London: Drooling is a process of excess saliva that comes out of a person’s mouth, especially while sleeping. It can be a sign of a developing disease or some malfunction taking place in the body. When we sleep our facial muscles, as well as our swallowing reflexes, are totally relaxed.
Since saliva gets accumulated in the mouth while we sleep, it can slowly start dripping because the relaxed facial muscles may lead to a slightly open mouth. The main reason for drooling is a blocked nose, as it makes a person breathes through their mouth and may lead to drooling. Ways to overcome sinuses.
Why Drooling Saliva in Your Sleep is a Good Sign for Your Health
In general, it is not necessary to treat drooling in sleep in isolation. If it occurs rarely, it may be annoying, but does not require treatment. It won’t lead to dehydration, infection, or other problems. It may be helpful to treat nasal congestion if this is present.
If other symptoms of sleep apnea are present, evaluation for this condition may help with nighttime breathing and drooling. When secondary to other medical conditions that impair swallowing, prescription medications such as atropine drops or scopolamine patches are sometimes used.
Reasons for Drooling:
The body normally produces more than a liter of saliva per day. It is produced by salivary glands and is usually swallowed and re-circulated via the bloodstream. Drooling occurs when the saliva collects within the mouth and rather than being swallowed, it drips or runs out past the lips. Why might this occur more at night?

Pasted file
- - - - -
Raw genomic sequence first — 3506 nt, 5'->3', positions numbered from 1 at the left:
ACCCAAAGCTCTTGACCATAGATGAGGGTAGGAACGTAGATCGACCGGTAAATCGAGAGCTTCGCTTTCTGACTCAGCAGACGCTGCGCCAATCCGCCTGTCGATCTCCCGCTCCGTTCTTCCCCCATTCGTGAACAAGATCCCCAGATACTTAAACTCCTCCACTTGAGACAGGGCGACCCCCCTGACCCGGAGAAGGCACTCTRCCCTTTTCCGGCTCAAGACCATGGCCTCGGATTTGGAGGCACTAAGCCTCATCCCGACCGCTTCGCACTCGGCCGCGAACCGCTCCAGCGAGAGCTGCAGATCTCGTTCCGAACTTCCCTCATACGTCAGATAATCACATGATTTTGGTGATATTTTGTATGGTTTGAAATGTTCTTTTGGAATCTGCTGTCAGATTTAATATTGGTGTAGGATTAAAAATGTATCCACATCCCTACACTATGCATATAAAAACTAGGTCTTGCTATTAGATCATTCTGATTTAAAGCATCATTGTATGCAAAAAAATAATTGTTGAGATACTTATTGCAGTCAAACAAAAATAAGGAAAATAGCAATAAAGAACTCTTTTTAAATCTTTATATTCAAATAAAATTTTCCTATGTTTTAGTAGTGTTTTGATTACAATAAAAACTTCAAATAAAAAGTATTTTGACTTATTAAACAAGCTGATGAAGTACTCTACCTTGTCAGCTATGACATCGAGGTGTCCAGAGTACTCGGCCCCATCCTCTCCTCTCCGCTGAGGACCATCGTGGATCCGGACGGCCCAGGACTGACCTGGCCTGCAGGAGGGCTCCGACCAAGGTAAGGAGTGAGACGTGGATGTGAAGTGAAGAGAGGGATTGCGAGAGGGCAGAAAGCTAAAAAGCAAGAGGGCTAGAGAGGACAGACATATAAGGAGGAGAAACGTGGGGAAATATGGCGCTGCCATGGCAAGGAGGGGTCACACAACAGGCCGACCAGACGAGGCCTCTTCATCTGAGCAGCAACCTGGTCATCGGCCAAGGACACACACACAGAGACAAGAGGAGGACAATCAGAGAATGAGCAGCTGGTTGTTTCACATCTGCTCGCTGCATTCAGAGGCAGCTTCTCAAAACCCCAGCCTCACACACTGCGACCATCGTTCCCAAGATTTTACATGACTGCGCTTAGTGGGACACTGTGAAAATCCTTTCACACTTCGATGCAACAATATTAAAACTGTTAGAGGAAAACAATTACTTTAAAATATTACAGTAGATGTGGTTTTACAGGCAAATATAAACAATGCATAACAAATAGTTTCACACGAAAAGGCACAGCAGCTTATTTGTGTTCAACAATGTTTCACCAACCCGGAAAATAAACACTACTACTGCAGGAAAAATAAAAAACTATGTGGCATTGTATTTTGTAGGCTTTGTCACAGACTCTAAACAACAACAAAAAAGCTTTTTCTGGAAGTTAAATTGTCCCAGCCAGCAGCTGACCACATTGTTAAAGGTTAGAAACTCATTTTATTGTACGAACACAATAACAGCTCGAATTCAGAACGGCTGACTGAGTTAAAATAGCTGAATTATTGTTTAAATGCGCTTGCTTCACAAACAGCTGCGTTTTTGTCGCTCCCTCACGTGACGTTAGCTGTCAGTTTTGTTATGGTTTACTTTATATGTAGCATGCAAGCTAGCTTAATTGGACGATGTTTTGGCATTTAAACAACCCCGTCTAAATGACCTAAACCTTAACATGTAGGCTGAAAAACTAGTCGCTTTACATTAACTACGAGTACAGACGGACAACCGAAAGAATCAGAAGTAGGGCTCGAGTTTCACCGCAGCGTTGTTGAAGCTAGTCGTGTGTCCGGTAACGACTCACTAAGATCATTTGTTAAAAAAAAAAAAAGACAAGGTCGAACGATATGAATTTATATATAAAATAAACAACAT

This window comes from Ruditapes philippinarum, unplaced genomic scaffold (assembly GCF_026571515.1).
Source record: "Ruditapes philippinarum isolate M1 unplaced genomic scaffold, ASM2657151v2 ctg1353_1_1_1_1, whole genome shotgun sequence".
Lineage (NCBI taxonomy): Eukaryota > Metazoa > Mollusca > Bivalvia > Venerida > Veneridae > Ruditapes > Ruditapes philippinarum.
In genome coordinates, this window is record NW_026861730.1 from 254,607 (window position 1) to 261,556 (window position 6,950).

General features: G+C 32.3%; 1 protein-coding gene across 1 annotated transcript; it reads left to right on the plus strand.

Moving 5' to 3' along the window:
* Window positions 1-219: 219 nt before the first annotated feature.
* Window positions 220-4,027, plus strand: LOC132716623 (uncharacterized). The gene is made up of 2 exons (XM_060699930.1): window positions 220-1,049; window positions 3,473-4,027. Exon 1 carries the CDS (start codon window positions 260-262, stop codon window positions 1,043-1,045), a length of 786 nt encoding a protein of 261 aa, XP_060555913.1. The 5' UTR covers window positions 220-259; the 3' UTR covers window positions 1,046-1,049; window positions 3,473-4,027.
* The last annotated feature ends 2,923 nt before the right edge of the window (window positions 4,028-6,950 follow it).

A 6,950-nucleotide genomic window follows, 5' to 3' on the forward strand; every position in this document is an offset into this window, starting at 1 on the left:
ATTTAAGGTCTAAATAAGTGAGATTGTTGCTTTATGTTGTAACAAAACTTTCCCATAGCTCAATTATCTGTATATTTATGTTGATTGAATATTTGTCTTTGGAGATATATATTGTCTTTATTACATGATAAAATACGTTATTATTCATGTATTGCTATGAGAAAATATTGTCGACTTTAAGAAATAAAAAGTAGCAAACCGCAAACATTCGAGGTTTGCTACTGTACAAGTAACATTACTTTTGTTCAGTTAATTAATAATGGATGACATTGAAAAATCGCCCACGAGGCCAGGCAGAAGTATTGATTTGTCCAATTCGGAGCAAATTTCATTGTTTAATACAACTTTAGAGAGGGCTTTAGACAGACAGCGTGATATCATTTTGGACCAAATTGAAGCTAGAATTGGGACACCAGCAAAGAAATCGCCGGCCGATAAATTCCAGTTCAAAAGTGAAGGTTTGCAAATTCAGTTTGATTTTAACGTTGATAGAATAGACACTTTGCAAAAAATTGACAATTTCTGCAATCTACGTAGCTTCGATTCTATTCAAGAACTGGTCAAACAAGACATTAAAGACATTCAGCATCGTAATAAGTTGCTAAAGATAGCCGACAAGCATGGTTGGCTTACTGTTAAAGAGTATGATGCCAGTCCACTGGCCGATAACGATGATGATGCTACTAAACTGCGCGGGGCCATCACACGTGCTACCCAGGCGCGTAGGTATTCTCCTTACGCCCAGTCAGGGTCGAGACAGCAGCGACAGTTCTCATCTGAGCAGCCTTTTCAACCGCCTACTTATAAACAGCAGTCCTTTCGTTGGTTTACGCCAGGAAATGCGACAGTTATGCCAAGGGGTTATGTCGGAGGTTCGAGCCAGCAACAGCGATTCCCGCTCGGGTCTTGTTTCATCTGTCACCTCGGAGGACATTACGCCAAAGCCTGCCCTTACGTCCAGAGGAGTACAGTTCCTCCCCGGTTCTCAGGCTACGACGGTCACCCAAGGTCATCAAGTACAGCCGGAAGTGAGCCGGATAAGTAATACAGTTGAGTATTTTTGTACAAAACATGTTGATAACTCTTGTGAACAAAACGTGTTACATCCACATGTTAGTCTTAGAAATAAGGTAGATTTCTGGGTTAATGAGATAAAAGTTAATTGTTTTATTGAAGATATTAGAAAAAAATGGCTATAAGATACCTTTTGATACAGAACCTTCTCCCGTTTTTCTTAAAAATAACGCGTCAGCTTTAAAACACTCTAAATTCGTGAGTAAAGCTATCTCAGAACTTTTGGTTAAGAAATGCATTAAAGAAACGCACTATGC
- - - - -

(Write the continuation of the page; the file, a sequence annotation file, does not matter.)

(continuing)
The muscles of the body relax during sleep, especially during REM sleep. It’s possible that your mouth is falling open as you sleep. Some suggest that sleep position may matter. Sleeping on your side may make it more likely that you will leak saliva.
One of the biggest reasons your mouth could open during sleep is that you can’t breathe well through your nose. If you’re congested because of a cold or allergies, you may begin to breathe through your mouth. If this occurs in sleep, saliva may drool onto the pillow.
A deviated nasal septum can also be to blame. If the thin wall between your nasal passage is detached, it can block your airway. You may tend to breathe through your mouth. As a result, you may snore or develop sleep apnea. Both of these conditions could cause nighttime mouth breathing.1
Some people produce excess saliva, a condition called sialorrhea. Sialorrhea can be caused by certain medications. It can also happen as a result of a brain injury, stroke, Parkinson’s disease, or another neurological condition. These conditions can make it harder to swallow. If you have a hard time swallowing, you may drool during the day, too. Excess saliva can also be related to gastroesophageal reflux disease or heartburn at night.